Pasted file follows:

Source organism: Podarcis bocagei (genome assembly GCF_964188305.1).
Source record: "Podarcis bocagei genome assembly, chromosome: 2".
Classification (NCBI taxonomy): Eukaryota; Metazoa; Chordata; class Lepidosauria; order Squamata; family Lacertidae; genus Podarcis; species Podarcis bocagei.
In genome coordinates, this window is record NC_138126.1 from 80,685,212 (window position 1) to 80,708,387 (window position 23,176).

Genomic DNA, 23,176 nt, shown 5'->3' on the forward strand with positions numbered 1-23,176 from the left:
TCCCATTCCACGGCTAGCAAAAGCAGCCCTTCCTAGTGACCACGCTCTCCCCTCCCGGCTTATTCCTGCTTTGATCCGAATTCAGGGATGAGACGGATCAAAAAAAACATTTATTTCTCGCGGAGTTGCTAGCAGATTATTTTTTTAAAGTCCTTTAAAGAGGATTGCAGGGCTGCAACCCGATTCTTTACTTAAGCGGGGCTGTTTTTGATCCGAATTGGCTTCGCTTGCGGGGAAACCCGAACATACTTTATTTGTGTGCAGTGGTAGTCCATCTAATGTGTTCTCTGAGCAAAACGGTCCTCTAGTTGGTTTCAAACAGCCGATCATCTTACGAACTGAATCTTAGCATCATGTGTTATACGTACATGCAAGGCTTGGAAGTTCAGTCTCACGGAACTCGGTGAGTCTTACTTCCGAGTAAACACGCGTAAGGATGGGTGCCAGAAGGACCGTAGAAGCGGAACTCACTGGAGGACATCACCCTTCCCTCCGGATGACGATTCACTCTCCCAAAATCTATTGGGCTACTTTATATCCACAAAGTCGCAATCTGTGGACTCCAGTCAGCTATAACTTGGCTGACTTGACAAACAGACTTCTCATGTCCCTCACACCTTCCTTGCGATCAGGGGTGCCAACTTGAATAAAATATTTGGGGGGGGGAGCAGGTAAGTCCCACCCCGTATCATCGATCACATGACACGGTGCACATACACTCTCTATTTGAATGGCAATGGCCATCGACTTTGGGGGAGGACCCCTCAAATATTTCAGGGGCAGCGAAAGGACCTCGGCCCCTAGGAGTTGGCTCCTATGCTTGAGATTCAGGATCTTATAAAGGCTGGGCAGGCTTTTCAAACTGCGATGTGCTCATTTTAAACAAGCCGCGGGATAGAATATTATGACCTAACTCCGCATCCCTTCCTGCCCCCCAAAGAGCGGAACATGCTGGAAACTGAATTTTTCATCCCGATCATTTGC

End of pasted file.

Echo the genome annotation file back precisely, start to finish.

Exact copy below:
Source organism: Podarcis bocagei (genome assembly GCF_964188305.1).
Source record: "Podarcis bocagei genome assembly, chromosome: 2".
Classification (NCBI taxonomy): Eukaryota; Metazoa; Chordata; class Lepidosauria; order Squamata; family Lacertidae; genus Podarcis; species Podarcis bocagei.
In genome coordinates, this window is record NC_138126.1 from 80,685,212 (window position 1) to 80,708,387 (window position 23,176).

Genomic DNA, 23,176 nt, shown 5'->3' on the forward strand with positions numbered 1-23,176 from the left:
TCCCATTCCACGGCTAGCAAAAGCAGCCCTTCCTAGTGACCACGCTCTCCCCTCCCGGCTTATTCCTGCTTTGATCCGAATTCAGGGATGAGACGGATCAAAAAAAACATTTATTTCTCGCGGAGTTGCTAGCAGATTATTTTTTTAAAGTCCTTTAAAGAGGATTGCAGGGCTGCAACCCGATTCTTTACTTAAGCGGGGCTGTTTTTGATCCGAATTGGCTTCGCTTGCGGGGAAACCCGAACATACTTTATTTGTGTGCAGTGGTAGTCCATCTAATGTGTTCTCTGAGCAAAACGGTCCTCTAGTTGGTTTCAAACAGCCGATCATCTTACGAACTGAATCTTAGCATCATGTGTTATACGTACATGCAAGGCTTGGAAGTTCAGTCTCACGGAACTCGGTGAGTCTTACTTCCGAGTAAACACGCGTAAGGATGGGTGCCAGAAGGACCGTAGAAGCGGAACTCACTGGAGGACATCACCCTTCCCTCCGGATGACGATTCACTCTCCCAAAATCTATTGGGCTACTTTATATCCACAAAGTCGCAATCTGTGGACTCCAGTCAGCTATAACTTGGCTGACTTGACAAACAGACTTCTCATGTCCCTCACACCTTCCTTGCGATCAGGGGTGCCAACTTGAATAAAATATTTGGGGGGGGGAGCAGGTAAGTCCCACCCCGTATCATCGATCACATGACACGGTGCACATACACTCTCTATTTGAATGGCAATGGCCATCGACTTTGGGGGAGGACCCCTCAAATATTTCAGGGGCAGCGAAAGGACCTCGGCCCCTAGGAGTTGGCTCCTATGCTTGAGATTCAGGATCTTATAAAGGCTGGGCAGGCTTTTCAAACTGCGATGTGCTCATTTTAAACAAGCCGCGGGATAGAATATTATGACCTAACTCCGCATCCCTTCCTGCCCCCCAAAGAGCGGAACATGCTGGAAACTGAATTTTTCATCCCGATCATTTGC